The Tahirih Justice Center has spearheaded efforts to curb abuses related to IMBs. They report that many of the men who use IMBs intentionally seek women who do not speak English and who were raised in cultures in which a married woman is expected to be subservient. They also note that some of these men are violent predators who return to IMBs repeatedly to find their next victim.

Domestic violence is a serious abuse and violation of human rights. Immigrant women are among the most vulnerable because they are less likely to have knowledge of legal protections and services available to them. A 2003 survey found that over 50 percent of the providers of legal assistance serving battered immigrant women had helped women who met their abusive husbands through IMBs. As victims in a foreign country, many are afraid and unaware of the rights and protections that US law affords them. Additional safeguards are needed to regulate these businesses and require them to disclose information about their customers to perspective brides.

Victims of all these types of marriage are at greater risk of domestic violence, rape, abuse, neglect, and forced domestic servitude.  Inspired by the case of a woman who paired with an abusive spouse and was unable to receive assistance from the IMB, the International Marriage Broker Regulation Act (IMBRA) of 2005 represents a strong step toward enabling the US government to protect the rights of immigrant women who contract with IMBs.

The organization Save Your Rights is specifically dedicated to addressing the issue of forced marriages. Women for Afghan Women has a special concern for these issues as they are so prevalent in that country. Besides being active in Afghanistan, they run a program here in New York where we host a sizable Afghani community.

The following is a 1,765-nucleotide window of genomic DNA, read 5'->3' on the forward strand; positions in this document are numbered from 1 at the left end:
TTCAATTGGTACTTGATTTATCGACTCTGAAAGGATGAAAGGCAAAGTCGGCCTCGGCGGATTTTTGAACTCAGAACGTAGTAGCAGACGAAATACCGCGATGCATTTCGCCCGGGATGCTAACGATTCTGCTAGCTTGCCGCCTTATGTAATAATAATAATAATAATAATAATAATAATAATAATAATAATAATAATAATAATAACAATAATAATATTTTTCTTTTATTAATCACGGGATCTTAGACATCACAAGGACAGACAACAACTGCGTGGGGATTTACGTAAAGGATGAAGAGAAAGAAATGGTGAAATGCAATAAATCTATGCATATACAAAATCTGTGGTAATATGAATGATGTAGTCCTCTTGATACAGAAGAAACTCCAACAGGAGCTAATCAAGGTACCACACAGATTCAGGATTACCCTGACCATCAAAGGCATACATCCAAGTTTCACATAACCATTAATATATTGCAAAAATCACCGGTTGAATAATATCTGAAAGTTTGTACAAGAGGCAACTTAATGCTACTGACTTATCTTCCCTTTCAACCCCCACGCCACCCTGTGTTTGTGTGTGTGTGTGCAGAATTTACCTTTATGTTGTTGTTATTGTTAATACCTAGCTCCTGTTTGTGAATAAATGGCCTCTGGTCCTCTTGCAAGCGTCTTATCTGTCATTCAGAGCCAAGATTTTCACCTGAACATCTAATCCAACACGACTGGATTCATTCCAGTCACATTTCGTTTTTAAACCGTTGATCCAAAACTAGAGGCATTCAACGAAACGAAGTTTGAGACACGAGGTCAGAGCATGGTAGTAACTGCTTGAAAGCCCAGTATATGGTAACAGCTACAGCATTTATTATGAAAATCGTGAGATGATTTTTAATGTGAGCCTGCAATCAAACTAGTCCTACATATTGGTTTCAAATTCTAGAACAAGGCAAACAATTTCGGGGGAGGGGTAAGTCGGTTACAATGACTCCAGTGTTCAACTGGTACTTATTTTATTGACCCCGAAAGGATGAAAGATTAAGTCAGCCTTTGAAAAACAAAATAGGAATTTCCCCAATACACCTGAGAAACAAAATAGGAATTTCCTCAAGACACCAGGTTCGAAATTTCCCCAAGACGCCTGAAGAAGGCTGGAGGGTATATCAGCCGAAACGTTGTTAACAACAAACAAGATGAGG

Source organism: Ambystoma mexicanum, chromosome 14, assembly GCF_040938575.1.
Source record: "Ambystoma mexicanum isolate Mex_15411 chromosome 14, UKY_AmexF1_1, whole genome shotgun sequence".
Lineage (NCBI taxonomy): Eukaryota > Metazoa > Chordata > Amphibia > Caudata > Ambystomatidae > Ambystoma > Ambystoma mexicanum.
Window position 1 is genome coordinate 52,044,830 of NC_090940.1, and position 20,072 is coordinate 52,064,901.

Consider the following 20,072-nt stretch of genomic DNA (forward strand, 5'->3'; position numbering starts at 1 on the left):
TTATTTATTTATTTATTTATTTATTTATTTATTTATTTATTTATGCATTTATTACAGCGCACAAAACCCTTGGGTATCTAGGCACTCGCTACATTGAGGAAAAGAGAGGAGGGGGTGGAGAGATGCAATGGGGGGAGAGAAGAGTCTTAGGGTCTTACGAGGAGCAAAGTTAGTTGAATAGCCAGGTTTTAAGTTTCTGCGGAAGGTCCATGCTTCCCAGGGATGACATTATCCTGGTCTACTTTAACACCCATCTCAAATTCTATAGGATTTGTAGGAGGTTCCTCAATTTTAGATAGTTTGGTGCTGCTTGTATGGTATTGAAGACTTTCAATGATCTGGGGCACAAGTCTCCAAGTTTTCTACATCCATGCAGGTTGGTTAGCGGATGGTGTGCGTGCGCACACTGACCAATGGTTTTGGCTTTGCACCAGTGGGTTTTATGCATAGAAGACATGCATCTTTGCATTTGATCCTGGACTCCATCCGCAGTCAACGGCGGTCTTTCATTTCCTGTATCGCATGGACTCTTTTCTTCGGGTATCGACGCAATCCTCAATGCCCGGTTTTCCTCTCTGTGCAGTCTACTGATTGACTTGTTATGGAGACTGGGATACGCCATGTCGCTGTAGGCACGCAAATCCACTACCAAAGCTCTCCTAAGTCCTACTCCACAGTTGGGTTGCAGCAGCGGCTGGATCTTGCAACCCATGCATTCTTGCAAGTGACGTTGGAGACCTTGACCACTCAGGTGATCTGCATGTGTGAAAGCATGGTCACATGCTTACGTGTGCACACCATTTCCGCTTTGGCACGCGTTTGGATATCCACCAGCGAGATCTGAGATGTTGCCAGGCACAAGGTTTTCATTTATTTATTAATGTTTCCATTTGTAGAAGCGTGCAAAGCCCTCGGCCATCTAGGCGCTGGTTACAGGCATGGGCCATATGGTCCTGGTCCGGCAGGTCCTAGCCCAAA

Unchained At Last is the only nonprofit in the US dedicated to helping women and girls leave or avoid arranged/forced marriage.

You can ACT to help: Tell Congress to Help Stop Child Marriage by signing an e-petition in support of the International Protecting Girls by Preventing Child Marriage Act (H.R. 6087) which is in the early stages of legislation.

United Nations Women, U.S. National Committee: Ending Child Marriage

See also: Too Young to Wed: Ending Child Marriage

Video: CHILD MARRIAGE, Council on Foreign Relations

Related news:

America’s Child Marriage Problem, by Fraidy Reiss, NY Times, October 13, 2015

Child Marriage in the US   AHA Foundation October 15, 2015

Till Death Do Us Part: The forgotten US victims of forced marriage,  In depth four part article from Al Jazeera, by Alyana Alfaro, Sarah Fournier,  and Mary Zarikos, January 21, 2014

Protecting the Girl Child: Using the law to end child, early and forced marriage and related human rights violations. Equality Now, January, 2014, 55 pg. report

EWL to highlight links between trafficking in women and international marriage brokers,  22 January, 2014, European Women’s Lobby/Europeen des Femmes. What is Being Done to Reduce the Vulnerability of Girl’s entering Europe through International Marriage Brokers/ Mail Order Bride Agencies?

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One Response to “Servile Marriages”

  1. The Married Life of a Marriage Afghanistani “Woman” | uiwomenscenter Says:

    […] Soon to be wed Faiz Mohammed, 40, and Ghulam Haider 11, Ghowr Province, Afghanistan. (Photo by Steph… […]